After roughly a decade on the sidelines, British sports car maker TVR is reportedly planning a blitz of four new production models for 2017. But is the company really back to stay, or is this just wishful thinking on the part of new backers and old fans?
One encouraging sign is that the first-year production run of TVR’s new V8-powered, rear-wheel drive sports car is apparently sold out. Granted, that only amounts to 250 cars, but they were spoken in just about two months, according to Auto Express.
TVR began taking deposits in June, in response to strong customer interest, director John Chasey told the magazine. By the end of August, 250 customers had plunked down the requisite 5,000 pounds (about $7,600) to reserve a car. Order books are still open, but customers making reservations now won’t get their cars until 2018 at the earliest.
The reborn carmaker promises an “all-new British designed and built sports car,” and it’s reportedly recruited some serious talent to bring the car to production. Powertrains will be developed by legendary race-engineering firm Cosworth, McLaren F1 designer Gordon Murray will apparently provide some design input.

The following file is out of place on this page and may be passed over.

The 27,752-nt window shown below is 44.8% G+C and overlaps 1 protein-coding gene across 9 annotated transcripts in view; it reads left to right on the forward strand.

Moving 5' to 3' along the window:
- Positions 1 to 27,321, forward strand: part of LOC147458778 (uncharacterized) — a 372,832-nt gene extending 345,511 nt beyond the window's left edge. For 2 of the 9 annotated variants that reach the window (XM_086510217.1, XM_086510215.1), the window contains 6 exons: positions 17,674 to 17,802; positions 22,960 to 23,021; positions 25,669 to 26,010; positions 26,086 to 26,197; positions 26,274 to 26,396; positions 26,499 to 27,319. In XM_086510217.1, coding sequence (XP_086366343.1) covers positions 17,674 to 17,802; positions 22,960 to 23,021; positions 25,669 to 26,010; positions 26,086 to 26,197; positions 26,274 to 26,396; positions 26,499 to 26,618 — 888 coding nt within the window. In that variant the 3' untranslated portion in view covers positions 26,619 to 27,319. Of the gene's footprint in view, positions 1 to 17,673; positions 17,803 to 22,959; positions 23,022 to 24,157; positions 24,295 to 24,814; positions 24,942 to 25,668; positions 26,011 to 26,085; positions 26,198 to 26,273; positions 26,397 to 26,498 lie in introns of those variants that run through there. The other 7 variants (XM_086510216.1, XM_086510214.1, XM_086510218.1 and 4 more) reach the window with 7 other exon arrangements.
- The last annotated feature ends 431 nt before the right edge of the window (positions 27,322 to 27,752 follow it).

Related: TVR announces return
The first new TVR will be a traditional front-engined two-seater. With a burly V8, rear-wheel drive, and a composite body, it should be just like the cars TVR used to build. This model is expected to be followed by three others, which will appear around the same time.
The company will reportedly use something called “iStream manufacturing” to reduce the footprint of the production process, without compromising design elements of the cars. There’s still no word on exactly where TVR will build its new models, other than that it will be somewhere in Britain.
TVR has always been a favorite of car fans, but its products’ lack of refinement eventually made it hard for the tiny firm to compete with other manufacturers. The company was sold to Russian businessman Nikolai Smolensk in 2004, and after unsuccessful attempts to keep it afloat, TVR was shuttered in 2013. The rights to the TVR name and existing models were purchased by British businessman Les Edgar that same year.